“I think, with suits and clothes, if you keep them long enough, they all come back in fashion.”

— Rod Stewart

Gregory Peck wore one as Atticus Fitch in “To Kill a Mockingbird.” Peck wore one in private life as well. Spencer Tracy wore one. Bill Murray owns one, as do the eminences grises John Boehner, Mitch McConnell and Lindsay Graham. It’s not just a Republican garment — Joe Kennedy and all of his sons owned one. It was de rigueur at Hyannisport, you know.

Franklin Delano Roosevelt, Mayor Richard Daley, William F. Buckley and every politician from the 1900s to the present day owned a seersucker suit.

All the white-shoed Southern lawyers wore one. My grandfather owned one. My father hated them because they made him look like a Republican. Out of uniform, he wore white linen in the summer.

I own the complete suit, plus two pair of seersucker slacks and a seersucker sport coat. I grew up on a myriad summer lawns when men of position, stature and class donned a seersucker suit right after Memorial Day, and especially on the Fourth of July.

I was inspired to write this today after I strolled into a local coffee shop and two young baristas asked me if I was wearing pajama pants. I explained that no well dressed man would wear seersucker slacks with a back pocket and change pocket to bed.

They were stunned. I told them about Atticus Finch and Gregory Peck. Not surprisingly, they didn’t know who Peck or Atticus was. I mentioned the above-mentioned politicians. The blank stares never went away. They had never heard of any of them. Or seersucker. Fashion and literature, like love, is wasted on the young.

I tested the name out at several different locations on teens, a couple of millennials and a few adults who should know better. All failed the test.

Now, just in case I’ve lost even you, who are of my generation, here’s a brief tutorial: Seersucker is a fabric made with a unique cotton weave that causes the thread to bunch together in some places, giving the fabric its trademark bumpy appearance.

After the test, I realized that despite being a fan, I didn’t know the origin, so I looked it up.

Seersucker comes from the British colonial era in India, when only the hoi polloi, laborers and servants, who wanted to keep cool, wore it to work. The term is derived from the Persian “shir o shakkar,” meaning “milk and sugar,” and soon caught on with the upper classes.

Old Joe Haspel,of Haspel suits, made the first suit in 1909. Brooks Brothers makes a nice one today in gray or blue stripes. I think they’re moderately priced at $500.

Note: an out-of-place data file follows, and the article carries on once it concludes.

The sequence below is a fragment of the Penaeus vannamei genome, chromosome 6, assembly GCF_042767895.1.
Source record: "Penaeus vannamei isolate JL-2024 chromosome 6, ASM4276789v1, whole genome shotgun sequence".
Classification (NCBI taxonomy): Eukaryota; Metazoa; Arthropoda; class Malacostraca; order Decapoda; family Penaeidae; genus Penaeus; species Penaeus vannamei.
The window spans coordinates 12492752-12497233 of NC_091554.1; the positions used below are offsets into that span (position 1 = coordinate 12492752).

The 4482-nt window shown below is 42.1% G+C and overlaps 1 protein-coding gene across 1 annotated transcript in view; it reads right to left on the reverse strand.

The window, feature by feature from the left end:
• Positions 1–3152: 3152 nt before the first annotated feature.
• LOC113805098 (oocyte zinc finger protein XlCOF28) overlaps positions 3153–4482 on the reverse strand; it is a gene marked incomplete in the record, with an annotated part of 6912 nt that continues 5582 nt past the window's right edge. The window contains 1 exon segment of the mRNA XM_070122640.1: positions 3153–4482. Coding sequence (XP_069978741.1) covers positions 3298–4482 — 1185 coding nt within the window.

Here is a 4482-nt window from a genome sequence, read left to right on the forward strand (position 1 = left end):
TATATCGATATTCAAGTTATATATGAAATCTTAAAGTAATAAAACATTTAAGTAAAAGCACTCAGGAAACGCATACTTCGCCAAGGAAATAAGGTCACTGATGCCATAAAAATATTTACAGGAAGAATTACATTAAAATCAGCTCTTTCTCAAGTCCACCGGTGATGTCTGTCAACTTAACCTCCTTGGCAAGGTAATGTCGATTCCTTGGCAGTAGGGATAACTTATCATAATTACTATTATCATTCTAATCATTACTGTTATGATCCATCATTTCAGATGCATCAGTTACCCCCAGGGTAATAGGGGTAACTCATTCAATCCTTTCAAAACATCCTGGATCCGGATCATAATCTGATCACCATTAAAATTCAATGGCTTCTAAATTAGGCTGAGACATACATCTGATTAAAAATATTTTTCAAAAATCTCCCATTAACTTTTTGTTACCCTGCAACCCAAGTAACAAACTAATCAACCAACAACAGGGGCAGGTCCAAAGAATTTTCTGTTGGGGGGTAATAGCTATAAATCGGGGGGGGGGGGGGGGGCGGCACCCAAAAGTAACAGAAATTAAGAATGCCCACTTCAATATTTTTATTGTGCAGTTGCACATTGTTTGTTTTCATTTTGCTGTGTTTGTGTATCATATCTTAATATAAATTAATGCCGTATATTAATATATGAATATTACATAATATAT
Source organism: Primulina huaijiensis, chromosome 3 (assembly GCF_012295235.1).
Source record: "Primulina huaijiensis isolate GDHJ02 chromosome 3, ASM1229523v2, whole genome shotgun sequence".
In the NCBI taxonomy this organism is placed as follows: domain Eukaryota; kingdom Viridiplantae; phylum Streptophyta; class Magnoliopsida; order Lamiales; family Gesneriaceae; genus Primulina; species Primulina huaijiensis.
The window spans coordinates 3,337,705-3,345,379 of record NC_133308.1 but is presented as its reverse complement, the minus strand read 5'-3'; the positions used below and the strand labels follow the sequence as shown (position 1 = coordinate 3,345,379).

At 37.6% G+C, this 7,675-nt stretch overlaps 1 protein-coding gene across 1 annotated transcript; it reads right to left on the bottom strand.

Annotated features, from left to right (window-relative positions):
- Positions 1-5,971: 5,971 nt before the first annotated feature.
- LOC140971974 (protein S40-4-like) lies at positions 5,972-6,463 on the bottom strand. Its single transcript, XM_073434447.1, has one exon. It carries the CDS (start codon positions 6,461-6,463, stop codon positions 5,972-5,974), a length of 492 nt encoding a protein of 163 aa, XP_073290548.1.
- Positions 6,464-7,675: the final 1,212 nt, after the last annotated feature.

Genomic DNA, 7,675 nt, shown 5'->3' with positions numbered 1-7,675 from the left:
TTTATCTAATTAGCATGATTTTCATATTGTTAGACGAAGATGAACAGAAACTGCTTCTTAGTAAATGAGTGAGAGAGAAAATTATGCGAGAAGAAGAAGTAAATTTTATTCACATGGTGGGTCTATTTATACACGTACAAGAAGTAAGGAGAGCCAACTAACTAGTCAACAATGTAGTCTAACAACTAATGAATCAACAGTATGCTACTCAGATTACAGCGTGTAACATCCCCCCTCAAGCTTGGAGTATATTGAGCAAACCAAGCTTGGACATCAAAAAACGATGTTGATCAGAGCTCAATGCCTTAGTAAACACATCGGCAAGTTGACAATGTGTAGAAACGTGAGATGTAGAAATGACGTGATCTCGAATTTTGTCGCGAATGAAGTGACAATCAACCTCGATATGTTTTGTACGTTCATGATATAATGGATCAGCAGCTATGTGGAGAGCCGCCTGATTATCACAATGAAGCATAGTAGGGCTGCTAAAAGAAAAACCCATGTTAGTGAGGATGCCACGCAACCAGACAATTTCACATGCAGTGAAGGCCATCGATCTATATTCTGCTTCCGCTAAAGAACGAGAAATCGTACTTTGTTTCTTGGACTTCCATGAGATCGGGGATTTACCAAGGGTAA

Seersucker is a gilded icon in my life. In my St. Louis, working men wore them, not as suits, but as leisure slacks. I can vividly remember seeing them on their front porches after supper in slippers, undershirts and their rumpled cool pants, as they listened to the Cardinals on the radio and fanned themselves with the sports sections of the Post Dispatch. I may cry now.

I grew up with the style. I wore it in college, and as an actor on the sweltering streets of Manhattan. If you’re my age, God help you, you probably remember that the material was worn mostly by working men in the ’20s and ’30s. Remember those railroad engineer caps? Seersucker.

And here’s an interesting bit of information I’ll bet none of you know. The heavy cotton slips worn under those uncomfortable black “burqas” of the Sisters of St. Joseph and other orders, were made of big heavy seersucker material. How do I know? As a boy, I helped the sisters hang out their laundry every Monday, handing them clothespins as they went about their chore. So there.

Butchers on the Lower East Side wore bloodied seersucker aprons, a fashion they picked up from watching old movies about the butchers at the famous Les Halles market in Paris. Williams Sonoma makes a nice one. I own two.

To be perfectly classed, it helps to wear them with a bow tie and spectator shoes in brown, black, or blue two-toned. Your choice. I wanted to wear that outfit as father of the bride, but the bride wanted the classic Ralph Lauren blue cotton. As I said, wasted on the youth.

I’m going out to dinner tonight with friend who doesn’t own seersucker. I must take him in hand. And as we are now into July, I will wear seersucker in honor of the long dead I did love, and here’s to you Atticus. You carried it off. Happy Fourth.

J.P. Devine is a Waterville writer.

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